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Copyright (c) 2001 President and Fellows of Harvard College
Harvard International Law Journal

ARTICLE: Savages, Victims, and Saviors: The Metaphor of Human Rights

Winter, 2001

42 Harv. Int'l L.J. 201


Makau Mutua*



The human rights movement 1 is marked by a damning metaphor. The grand narrative of human rights contains a subtext that depicts an epochal contest pitting savages, on the one hand, against victims and saviors, on the other. 2 The savages-victims-saviors (SVS) 3 construction is a three-dimensional compound metaphor in which each dimension is a metaphor in itself. 4 The main authors of the human rights discourse, 5 including the United Nations, Western states, international non-governmental organizations (INGOs), 6 and senior Western academics, constructed this three-dimensional prism. This rendering of the human rights corpus and its discourse is unidirectional and predictable, a black-and-white construction that pits good against evil.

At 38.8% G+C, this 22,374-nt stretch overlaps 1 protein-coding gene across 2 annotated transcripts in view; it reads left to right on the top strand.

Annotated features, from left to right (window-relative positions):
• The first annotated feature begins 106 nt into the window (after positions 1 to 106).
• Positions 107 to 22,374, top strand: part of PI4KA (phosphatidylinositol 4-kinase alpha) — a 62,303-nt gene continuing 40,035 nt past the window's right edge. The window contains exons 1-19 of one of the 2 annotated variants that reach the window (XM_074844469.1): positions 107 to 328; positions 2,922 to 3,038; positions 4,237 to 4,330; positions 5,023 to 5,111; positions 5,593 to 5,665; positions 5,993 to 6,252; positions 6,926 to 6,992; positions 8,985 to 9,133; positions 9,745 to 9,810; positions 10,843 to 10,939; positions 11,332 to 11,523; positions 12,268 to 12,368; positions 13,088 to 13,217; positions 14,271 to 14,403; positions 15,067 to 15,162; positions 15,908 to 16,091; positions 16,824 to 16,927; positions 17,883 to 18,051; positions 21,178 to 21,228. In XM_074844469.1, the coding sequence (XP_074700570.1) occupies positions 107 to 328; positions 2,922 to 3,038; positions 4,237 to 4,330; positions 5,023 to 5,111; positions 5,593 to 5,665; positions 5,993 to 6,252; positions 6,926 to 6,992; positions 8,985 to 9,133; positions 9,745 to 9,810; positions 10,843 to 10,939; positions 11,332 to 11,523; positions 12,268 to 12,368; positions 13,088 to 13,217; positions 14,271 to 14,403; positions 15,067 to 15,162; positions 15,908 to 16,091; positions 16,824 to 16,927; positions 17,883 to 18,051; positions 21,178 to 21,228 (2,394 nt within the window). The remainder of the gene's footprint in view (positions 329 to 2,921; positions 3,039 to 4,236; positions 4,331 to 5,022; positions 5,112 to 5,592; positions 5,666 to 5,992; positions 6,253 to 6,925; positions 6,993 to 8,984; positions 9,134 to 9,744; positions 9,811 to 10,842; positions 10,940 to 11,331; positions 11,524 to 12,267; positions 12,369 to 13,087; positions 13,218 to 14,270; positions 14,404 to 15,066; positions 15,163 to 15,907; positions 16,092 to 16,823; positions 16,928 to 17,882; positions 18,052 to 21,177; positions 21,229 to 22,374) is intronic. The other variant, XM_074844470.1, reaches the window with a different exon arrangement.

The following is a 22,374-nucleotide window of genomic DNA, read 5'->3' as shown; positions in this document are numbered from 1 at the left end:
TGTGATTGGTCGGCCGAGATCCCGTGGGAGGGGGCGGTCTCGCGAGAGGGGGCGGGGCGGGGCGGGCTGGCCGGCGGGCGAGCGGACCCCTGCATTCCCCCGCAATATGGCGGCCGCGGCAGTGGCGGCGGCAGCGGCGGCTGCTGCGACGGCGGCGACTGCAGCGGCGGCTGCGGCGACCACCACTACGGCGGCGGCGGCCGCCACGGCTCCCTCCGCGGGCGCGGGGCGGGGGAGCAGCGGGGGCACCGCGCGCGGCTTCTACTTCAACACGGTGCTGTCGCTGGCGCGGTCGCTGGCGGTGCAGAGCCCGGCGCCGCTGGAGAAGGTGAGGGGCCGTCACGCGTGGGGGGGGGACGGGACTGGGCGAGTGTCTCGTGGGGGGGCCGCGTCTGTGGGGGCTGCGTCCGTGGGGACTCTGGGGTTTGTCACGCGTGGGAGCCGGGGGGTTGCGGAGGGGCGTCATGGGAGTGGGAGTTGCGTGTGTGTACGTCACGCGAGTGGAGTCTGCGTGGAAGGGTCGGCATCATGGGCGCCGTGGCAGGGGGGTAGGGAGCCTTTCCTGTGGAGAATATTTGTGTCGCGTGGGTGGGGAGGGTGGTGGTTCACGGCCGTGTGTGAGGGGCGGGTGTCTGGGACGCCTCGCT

This Article attempts to elicit from the proponents of the human rights movement several admissions, some of them deeply unsettling. It asks that human rights advocates be more self-critical and come to terms with the troubling rhetoric and history that shape, in part, the human rights movement. At the same time, the Article does not only address the biased and arrogant rhetoric and history of the human rights enterprise, but also grapples with the contradictions in the basic nobility and majesty that drive the human rights project--the drive from the unflinching belief that human beings and the political societies they construct can be governed by a higher morality. This first section briefly introduces the three dimensions of the SVS metaphor and how the metaphor exposes the theoretical flaws of the current human rights corpus ...
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